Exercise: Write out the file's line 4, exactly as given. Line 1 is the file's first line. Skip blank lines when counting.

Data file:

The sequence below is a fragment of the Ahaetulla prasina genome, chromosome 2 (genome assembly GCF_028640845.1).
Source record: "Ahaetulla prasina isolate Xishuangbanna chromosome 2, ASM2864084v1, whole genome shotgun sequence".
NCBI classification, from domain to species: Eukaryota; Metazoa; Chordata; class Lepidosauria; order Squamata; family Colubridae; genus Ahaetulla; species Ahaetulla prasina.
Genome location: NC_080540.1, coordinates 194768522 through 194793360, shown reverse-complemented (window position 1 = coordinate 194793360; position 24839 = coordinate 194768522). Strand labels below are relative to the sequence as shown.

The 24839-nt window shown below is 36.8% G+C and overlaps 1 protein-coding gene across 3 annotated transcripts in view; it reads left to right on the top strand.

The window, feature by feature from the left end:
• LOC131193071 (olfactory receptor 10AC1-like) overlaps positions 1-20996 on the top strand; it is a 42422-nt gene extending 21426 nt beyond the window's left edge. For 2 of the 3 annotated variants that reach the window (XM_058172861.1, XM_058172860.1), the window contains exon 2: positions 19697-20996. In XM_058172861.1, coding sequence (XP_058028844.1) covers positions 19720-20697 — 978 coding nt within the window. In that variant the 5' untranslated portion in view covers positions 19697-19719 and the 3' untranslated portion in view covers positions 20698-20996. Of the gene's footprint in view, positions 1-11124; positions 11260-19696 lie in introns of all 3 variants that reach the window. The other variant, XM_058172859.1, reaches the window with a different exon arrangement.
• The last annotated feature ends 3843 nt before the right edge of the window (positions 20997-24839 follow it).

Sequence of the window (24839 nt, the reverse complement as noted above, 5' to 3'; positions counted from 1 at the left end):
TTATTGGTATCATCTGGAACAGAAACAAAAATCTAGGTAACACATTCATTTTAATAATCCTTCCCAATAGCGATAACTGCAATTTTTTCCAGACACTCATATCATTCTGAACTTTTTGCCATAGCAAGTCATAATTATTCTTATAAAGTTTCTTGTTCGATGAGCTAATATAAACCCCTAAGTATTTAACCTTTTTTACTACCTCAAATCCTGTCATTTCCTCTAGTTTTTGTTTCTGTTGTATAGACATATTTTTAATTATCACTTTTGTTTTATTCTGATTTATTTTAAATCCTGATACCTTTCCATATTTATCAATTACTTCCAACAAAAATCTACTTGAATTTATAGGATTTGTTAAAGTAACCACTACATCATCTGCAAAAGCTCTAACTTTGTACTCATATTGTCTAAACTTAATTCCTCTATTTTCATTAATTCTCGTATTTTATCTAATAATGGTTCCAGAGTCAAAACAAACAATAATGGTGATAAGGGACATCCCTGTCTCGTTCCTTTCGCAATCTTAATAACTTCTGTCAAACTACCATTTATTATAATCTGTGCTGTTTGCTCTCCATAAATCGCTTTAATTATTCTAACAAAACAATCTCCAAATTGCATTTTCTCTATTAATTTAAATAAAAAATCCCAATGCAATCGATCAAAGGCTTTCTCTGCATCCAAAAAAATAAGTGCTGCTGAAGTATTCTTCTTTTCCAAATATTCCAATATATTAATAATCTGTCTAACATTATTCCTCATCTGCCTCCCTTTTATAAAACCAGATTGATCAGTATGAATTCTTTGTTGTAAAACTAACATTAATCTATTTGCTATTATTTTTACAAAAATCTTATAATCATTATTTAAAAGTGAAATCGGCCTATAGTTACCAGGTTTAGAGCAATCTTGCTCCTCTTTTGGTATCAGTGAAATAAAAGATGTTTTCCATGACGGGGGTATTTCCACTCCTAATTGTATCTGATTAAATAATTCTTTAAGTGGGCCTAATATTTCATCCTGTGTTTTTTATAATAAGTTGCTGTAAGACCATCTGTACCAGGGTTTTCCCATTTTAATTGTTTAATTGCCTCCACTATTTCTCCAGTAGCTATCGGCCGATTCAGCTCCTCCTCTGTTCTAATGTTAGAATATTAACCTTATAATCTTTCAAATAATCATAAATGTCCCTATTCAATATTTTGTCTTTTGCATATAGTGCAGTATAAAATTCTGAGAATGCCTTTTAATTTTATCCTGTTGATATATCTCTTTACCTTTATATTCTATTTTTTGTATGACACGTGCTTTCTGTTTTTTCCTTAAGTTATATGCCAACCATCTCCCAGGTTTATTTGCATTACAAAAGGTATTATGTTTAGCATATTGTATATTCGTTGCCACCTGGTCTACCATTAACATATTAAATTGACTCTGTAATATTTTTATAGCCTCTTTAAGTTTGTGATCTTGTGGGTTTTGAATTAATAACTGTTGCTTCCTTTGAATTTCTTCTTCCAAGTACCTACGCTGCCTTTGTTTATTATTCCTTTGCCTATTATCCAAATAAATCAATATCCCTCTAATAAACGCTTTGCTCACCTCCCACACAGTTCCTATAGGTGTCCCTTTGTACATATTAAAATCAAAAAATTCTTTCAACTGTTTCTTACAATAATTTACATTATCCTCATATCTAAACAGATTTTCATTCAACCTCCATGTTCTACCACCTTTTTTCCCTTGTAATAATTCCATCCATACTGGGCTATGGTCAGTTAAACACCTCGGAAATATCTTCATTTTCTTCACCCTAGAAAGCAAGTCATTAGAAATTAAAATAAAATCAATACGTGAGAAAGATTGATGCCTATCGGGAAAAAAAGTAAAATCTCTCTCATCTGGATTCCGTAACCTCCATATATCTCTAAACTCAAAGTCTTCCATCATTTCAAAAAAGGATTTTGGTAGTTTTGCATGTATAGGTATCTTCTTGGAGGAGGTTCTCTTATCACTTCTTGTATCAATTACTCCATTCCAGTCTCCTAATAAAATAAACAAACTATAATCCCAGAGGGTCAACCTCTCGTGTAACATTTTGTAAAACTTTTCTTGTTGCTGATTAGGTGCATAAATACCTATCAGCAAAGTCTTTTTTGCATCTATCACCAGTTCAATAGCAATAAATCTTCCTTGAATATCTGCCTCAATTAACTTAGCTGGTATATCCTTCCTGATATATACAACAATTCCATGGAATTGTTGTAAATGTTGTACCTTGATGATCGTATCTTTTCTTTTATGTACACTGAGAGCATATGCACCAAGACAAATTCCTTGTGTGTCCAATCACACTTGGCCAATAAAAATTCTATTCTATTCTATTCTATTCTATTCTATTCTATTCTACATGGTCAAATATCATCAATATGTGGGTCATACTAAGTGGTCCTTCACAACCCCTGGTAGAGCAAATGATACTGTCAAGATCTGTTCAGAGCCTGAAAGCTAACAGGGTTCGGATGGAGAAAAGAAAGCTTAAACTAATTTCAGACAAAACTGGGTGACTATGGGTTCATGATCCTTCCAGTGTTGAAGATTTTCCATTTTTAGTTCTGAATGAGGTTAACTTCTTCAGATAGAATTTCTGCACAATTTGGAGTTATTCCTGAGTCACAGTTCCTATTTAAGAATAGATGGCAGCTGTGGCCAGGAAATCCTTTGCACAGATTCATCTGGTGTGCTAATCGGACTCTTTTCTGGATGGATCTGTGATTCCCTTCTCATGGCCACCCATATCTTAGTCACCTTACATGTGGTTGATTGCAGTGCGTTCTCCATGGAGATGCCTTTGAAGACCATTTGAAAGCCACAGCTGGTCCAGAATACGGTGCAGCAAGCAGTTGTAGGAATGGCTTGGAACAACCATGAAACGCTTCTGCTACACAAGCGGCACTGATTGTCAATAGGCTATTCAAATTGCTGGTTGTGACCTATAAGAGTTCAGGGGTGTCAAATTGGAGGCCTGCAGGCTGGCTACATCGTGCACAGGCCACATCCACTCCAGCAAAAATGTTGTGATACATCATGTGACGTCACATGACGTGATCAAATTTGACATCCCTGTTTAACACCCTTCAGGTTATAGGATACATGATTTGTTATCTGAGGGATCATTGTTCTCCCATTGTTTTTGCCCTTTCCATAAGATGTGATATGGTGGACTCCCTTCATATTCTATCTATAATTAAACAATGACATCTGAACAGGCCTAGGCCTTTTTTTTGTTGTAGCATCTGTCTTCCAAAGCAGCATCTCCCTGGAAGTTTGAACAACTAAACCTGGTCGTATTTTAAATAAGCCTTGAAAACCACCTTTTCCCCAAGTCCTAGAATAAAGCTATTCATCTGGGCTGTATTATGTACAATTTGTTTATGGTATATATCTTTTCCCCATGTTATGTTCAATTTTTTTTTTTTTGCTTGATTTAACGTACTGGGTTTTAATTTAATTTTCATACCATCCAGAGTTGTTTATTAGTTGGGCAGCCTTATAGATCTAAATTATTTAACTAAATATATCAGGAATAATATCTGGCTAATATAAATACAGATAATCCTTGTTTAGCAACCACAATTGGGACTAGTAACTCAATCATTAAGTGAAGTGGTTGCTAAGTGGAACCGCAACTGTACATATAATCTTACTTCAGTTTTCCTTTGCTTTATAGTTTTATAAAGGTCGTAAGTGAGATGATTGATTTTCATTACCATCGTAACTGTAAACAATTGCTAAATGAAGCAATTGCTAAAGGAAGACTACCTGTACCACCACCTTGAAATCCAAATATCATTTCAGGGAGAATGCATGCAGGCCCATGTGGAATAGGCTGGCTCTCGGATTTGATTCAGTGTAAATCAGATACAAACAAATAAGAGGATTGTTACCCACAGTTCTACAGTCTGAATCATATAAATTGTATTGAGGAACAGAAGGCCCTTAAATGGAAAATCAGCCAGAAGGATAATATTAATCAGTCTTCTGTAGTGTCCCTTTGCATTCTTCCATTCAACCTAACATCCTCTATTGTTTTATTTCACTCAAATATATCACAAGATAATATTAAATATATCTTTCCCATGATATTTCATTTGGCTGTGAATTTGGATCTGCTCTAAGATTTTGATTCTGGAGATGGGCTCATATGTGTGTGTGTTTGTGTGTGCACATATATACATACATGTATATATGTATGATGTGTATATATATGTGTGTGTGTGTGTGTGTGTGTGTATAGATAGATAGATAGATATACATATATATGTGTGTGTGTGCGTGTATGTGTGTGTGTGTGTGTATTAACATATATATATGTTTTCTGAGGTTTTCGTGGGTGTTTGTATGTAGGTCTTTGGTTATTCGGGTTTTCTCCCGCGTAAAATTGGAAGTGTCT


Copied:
Genome location: NC_080540.1, coordinates 194768522 through 194793360, shown reverse-complemented (window position 1 = coordinate 194793360; position 24839 = coordinate 194768522). Strand labels below are relative to the sequence as shown.